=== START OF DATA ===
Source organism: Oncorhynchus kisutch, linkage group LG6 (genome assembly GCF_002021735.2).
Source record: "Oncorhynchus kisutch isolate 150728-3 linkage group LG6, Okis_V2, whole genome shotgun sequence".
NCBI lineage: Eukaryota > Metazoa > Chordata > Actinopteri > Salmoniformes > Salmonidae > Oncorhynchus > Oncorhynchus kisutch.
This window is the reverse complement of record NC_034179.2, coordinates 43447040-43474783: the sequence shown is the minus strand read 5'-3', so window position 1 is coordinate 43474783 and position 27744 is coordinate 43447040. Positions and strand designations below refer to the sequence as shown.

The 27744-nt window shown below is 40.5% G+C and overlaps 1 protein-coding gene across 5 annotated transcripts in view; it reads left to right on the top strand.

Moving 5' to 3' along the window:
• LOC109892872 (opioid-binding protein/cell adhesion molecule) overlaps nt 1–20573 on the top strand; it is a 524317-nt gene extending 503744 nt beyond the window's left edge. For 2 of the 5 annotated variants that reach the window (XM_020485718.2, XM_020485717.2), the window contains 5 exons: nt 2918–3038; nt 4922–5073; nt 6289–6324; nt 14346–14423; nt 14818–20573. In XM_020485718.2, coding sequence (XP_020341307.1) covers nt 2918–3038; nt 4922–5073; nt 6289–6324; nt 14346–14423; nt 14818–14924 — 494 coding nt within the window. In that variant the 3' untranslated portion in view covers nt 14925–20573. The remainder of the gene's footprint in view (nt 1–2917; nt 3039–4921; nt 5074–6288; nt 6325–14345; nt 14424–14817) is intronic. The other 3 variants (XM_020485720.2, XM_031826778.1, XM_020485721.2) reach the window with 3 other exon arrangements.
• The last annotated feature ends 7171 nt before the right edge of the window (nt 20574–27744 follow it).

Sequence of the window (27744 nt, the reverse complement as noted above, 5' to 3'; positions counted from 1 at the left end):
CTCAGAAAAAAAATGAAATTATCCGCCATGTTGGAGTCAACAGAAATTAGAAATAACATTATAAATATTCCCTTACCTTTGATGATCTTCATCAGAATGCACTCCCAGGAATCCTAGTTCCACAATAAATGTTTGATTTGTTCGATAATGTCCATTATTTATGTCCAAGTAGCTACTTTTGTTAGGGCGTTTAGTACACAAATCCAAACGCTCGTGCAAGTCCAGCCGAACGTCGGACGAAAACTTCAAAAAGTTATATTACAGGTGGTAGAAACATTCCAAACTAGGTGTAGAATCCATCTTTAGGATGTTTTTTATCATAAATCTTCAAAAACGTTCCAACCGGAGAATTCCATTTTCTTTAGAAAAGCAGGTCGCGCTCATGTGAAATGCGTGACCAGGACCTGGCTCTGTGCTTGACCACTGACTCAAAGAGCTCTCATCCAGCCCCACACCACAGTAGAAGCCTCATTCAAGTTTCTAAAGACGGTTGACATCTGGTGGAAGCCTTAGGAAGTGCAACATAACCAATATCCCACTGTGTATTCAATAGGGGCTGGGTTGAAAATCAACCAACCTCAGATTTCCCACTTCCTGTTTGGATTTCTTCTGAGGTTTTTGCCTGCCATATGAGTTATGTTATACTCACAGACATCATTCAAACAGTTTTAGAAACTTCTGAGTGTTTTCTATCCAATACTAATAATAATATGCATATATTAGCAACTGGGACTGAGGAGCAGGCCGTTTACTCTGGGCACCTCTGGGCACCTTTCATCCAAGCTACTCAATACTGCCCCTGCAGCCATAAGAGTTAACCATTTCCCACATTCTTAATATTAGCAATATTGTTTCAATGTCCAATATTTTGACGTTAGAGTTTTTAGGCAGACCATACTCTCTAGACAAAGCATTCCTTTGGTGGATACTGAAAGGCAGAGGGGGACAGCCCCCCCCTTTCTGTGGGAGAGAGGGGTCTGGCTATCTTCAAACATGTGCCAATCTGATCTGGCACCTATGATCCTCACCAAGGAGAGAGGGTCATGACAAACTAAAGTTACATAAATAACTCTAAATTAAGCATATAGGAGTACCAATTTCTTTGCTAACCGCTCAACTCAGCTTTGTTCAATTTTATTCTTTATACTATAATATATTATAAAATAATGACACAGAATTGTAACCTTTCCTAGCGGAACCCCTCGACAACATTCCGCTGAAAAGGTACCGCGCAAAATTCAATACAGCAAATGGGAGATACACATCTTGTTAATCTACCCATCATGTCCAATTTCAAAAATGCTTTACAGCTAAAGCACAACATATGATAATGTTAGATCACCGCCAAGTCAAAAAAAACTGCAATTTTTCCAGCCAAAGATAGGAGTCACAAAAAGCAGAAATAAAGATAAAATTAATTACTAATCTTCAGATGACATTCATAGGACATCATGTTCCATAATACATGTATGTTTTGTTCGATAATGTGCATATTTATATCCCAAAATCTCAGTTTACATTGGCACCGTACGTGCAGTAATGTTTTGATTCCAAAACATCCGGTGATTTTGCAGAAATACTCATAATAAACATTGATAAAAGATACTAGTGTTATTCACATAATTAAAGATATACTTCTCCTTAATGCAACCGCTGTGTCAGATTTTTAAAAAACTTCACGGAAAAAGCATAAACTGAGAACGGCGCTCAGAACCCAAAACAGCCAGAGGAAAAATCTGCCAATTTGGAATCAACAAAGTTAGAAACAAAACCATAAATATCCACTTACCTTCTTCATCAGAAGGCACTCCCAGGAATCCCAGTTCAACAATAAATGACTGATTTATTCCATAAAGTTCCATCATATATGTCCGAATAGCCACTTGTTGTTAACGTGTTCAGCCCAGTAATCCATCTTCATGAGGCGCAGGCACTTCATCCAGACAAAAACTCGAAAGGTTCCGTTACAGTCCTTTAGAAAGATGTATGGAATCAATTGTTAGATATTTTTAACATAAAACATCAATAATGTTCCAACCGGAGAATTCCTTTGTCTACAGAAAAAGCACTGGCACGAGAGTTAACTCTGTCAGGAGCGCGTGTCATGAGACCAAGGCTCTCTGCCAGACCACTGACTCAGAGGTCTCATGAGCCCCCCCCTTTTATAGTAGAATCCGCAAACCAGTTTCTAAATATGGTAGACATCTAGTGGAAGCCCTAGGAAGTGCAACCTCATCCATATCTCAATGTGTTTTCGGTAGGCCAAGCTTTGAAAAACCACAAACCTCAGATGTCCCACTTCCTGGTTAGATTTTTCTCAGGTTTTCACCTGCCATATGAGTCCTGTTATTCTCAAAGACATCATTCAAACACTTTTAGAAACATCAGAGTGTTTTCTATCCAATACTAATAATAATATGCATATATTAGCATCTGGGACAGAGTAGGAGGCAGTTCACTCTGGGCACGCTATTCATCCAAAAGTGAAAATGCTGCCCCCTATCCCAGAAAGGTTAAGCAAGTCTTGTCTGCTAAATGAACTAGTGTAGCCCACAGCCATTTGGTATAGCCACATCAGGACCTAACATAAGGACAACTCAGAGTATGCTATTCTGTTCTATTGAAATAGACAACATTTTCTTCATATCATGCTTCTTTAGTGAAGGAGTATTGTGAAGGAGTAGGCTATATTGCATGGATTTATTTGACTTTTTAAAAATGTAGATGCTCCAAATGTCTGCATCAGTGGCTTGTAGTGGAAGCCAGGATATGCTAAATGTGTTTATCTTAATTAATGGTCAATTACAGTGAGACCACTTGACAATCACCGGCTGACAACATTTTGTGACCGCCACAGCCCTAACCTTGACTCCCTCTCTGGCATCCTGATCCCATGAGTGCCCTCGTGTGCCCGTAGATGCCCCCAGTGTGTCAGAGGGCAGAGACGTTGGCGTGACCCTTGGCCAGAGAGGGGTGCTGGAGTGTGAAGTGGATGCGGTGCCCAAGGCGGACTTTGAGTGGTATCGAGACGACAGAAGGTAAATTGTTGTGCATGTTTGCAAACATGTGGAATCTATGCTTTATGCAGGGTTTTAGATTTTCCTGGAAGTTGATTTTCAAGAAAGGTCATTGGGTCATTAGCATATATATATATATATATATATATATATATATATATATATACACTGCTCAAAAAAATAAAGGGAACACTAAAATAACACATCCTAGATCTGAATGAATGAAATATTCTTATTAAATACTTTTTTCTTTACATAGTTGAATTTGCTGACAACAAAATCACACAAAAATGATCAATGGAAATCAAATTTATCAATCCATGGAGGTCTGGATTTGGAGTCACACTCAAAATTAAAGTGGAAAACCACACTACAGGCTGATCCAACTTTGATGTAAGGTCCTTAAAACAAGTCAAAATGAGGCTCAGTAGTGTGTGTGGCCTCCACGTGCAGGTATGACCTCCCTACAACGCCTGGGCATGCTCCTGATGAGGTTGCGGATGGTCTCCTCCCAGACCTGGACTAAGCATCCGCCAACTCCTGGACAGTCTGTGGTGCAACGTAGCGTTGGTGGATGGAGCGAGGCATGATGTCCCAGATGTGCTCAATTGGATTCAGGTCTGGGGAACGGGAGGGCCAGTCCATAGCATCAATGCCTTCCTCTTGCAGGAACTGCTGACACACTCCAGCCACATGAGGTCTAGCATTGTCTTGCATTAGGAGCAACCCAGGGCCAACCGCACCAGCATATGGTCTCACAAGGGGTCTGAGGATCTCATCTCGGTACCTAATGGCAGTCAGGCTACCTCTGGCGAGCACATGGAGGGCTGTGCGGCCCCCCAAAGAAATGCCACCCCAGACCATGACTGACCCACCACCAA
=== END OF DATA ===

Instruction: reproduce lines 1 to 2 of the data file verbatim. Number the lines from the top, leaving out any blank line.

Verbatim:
Source organism: Oncorhynchus kisutch, linkage group LG6 (genome assembly GCF_002021735.2).
Source record: "Oncorhynchus kisutch isolate 150728-3 linkage group LG6, Okis_V2, whole genome shotgun sequence".